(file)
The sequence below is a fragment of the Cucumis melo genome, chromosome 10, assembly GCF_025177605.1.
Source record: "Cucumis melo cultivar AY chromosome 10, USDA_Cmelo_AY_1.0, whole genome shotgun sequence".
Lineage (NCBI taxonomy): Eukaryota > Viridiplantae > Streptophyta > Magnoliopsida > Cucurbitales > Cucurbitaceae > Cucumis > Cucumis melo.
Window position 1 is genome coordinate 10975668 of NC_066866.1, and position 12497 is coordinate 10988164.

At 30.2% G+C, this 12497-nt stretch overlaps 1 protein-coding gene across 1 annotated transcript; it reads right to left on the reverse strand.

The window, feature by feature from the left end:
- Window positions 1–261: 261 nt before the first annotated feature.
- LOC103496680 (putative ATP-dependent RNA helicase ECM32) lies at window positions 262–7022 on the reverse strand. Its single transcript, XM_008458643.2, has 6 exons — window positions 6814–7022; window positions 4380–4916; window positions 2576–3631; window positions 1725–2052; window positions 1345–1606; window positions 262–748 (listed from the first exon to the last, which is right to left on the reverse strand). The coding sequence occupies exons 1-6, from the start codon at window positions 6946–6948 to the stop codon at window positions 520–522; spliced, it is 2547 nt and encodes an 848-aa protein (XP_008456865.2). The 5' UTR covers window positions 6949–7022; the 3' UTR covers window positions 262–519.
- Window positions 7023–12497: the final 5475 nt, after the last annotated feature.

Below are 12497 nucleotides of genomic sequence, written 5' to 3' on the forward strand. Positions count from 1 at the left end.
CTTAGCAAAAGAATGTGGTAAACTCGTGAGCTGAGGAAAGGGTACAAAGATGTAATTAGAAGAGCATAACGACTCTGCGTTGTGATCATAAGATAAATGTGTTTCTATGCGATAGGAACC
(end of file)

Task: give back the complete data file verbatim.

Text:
The sequence below is a fragment of the Cucumis melo genome, chromosome 10, assembly GCF_025177605.1.
Source record: "Cucumis melo cultivar AY chromosome 10, USDA_Cmelo_AY_1.0, whole genome shotgun sequence".
Lineage (NCBI taxonomy): Eukaryota > Viridiplantae > Streptophyta > Magnoliopsida > Cucurbitales > Cucurbitaceae > Cucumis > Cucumis melo.
Window position 1 is genome coordinate 10975668 of NC_066866.1, and position 12497 is coordinate 10988164.

At 30.2% G+C, this 12497-nt stretch overlaps 1 protein-coding gene across 1 annotated transcript; it reads right to left on the reverse strand.

The window, feature by feature from the left end:
- Window positions 1–261: 261 nt before the first annotated feature.
- LOC103496680 (putative ATP-dependent RNA helicase ECM32) lies at window positions 262–7022 on the reverse strand. Its single transcript, XM_008458643.2, has 6 exons — window positions 6814–7022; window positions 4380–4916; window positions 2576–3631; window positions 1725–2052; window positions 1345–1606; window positions 262–748 (listed from the first exon to the last, which is right to left on the reverse strand). The coding sequence occupies exons 1-6, from the start codon at window positions 6946–6948 to the stop codon at window positions 520–522; spliced, it is 2547 nt and encodes an 848-aa protein (XP_008456865.2). The 5' UTR covers window positions 6949–7022; the 3' UTR covers window positions 262–519.
- Window positions 7023–12497: the final 5475 nt, after the last annotated feature.

Below are 12497 nucleotides of genomic sequence, written 5' to 3' on the forward strand. Positions count from 1 at the left end.
CTTAGCAAAAGAATGTGGTAAACTCGTGAGCTGAGGAAAGGGTACAAAGATGTAATTAGAAGAGCATAACGACTCTGCGTTGTGATCATAAGATAAATGTGTTTCTATGCGATAGGAACC